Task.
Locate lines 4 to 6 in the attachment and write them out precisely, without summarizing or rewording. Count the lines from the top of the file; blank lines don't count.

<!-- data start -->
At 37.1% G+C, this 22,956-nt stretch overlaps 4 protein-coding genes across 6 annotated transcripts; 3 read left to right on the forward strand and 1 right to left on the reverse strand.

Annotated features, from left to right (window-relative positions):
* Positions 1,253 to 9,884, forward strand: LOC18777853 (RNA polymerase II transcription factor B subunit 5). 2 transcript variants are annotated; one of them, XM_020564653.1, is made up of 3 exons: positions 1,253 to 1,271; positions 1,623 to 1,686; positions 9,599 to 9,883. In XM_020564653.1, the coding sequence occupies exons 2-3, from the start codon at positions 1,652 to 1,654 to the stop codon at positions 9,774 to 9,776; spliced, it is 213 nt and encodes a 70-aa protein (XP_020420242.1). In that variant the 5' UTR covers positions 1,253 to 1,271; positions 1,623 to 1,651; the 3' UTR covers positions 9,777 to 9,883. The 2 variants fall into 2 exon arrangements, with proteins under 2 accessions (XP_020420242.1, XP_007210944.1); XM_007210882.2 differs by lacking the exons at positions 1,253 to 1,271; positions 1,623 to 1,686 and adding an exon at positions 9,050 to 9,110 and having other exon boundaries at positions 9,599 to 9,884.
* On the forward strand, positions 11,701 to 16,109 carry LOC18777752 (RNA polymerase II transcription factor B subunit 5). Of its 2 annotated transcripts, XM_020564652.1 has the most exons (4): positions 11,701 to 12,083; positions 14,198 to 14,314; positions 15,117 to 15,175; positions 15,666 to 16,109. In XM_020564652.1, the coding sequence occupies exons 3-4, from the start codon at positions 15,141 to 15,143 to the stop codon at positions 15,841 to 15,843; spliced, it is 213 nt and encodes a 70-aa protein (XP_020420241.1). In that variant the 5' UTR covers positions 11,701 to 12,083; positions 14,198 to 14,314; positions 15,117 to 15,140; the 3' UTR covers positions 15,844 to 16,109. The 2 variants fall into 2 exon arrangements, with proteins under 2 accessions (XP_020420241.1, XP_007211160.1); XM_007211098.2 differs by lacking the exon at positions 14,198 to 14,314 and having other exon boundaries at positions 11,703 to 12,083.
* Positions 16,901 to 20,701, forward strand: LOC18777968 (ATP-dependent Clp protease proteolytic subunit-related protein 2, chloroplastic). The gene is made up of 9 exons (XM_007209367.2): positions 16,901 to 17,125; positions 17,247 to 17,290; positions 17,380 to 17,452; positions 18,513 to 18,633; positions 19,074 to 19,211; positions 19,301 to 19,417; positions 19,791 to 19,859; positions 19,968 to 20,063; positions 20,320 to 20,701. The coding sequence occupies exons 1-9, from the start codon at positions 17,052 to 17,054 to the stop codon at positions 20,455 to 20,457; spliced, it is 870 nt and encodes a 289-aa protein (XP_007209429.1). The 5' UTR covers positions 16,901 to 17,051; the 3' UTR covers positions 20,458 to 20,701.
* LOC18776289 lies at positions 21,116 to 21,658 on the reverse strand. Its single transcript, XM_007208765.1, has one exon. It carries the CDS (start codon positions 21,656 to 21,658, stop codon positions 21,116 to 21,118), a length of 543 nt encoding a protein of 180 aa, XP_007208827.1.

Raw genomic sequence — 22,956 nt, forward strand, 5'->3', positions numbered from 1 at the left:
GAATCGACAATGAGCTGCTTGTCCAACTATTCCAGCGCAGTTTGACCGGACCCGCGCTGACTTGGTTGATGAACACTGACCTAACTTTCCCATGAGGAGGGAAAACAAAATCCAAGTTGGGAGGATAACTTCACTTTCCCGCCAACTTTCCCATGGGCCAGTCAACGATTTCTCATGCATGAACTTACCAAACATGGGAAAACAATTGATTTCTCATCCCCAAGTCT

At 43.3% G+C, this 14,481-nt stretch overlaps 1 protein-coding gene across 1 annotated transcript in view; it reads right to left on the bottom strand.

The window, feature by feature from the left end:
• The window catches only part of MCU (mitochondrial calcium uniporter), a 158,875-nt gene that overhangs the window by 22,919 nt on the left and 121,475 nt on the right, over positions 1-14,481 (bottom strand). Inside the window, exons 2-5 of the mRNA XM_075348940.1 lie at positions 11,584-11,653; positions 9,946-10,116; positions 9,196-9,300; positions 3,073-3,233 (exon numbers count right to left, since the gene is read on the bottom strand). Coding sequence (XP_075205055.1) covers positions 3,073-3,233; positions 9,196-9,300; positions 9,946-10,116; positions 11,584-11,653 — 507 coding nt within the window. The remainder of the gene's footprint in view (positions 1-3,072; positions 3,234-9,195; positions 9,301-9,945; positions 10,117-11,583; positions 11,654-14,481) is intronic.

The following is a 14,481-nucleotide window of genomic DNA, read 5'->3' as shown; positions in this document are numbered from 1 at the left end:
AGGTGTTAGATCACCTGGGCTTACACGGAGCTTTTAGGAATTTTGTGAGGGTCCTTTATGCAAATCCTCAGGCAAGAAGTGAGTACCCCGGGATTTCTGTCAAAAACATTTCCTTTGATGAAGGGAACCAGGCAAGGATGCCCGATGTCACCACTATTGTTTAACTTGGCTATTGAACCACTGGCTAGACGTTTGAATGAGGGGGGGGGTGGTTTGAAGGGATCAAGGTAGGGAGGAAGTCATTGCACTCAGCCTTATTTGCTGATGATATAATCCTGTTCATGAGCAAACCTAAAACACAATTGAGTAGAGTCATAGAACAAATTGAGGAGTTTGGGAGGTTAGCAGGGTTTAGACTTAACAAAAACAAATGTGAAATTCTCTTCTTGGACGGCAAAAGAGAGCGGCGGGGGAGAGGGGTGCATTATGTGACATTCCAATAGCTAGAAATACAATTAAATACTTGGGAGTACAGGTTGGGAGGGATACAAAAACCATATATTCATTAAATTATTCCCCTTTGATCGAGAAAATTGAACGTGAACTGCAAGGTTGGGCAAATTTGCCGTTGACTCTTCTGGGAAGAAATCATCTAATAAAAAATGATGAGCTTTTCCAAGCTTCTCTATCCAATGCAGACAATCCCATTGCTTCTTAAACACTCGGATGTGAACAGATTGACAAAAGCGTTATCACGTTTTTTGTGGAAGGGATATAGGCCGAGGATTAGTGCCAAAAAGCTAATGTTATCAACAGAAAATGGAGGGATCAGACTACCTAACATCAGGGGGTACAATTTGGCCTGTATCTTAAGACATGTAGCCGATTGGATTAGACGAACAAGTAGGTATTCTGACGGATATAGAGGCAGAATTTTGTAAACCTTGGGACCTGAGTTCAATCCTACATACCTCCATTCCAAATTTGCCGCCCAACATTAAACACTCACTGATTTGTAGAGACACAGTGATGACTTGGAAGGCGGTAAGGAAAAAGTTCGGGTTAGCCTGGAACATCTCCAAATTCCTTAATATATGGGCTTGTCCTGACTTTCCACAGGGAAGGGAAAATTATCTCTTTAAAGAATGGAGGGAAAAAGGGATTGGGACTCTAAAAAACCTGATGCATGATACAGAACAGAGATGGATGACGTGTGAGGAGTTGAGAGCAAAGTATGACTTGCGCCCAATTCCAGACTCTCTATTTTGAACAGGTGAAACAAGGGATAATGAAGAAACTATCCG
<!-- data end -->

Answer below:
* On the forward strand, positions 11,701 to 16,109 carry LOC18777752 (RNA polymerase II transcription factor B subunit 5). Of its 2 annotated transcripts, XM_020564652.1 has the most exons (4): positions 11,701 to 12,083; positions 14,198 to 14,314; positions 15,117 to 15,175; positions 15,666 to 16,109. In XM_020564652.1, the coding sequence occupies exons 3-4, from the start codon at positions 15,141 to 15,143 to the stop codon at positions 15,841 to 15,843; spliced, it is 213 nt and encodes a 70-aa protein (XP_020420241.1). In that variant the 5' UTR covers positions 11,701 to 12,083; positions 14,198 to 14,314; positions 15,117 to 15,140; the 3' UTR covers positions 15,844 to 16,109. The 2 variants fall into 2 exon arrangements, with proteins under 2 accessions (XP_020420241.1, XP_007211160.1); XM_007211098.2 differs by lacking the exon at positions 14,198 to 14,314 and having other exon boundaries at positions 11,703 to 12,083.
* Positions 16,901 to 20,701, forward strand: LOC18777968 (ATP-dependent Clp protease proteolytic subunit-related protein 2, chloroplastic). The gene is made up of 9 exons (XM_007209367.2): positions 16,901 to 17,125; positions 17,247 to 17,290; positions 17,380 to 17,452; positions 18,513 to 18,633; positions 19,074 to 19,211; positions 19,301 to 19,417; positions 19,791 to 19,859; positions 19,968 to 20,063; positions 20,320 to 20,701. The coding sequence occupies exons 1-9, from the start codon at positions 17,052 to 17,054 to the stop codon at positions 20,455 to 20,457; spliced, it is 870 nt and encodes a 289-aa protein (XP_007209429.1). The 5' UTR covers positions 16,901 to 17,051; the 3' UTR covers positions 20,458 to 20,701.
* LOC18776289 lies at positions 21,116 to 21,658 on the reverse strand. Its single transcript, XM_007208765.1, has one exon. It carries the CDS (start codon positions 21,656 to 21,658, stop codon positions 21,116 to 21,118), a length of 543 nt encoding a protein of 180 aa, XP_007208827.1.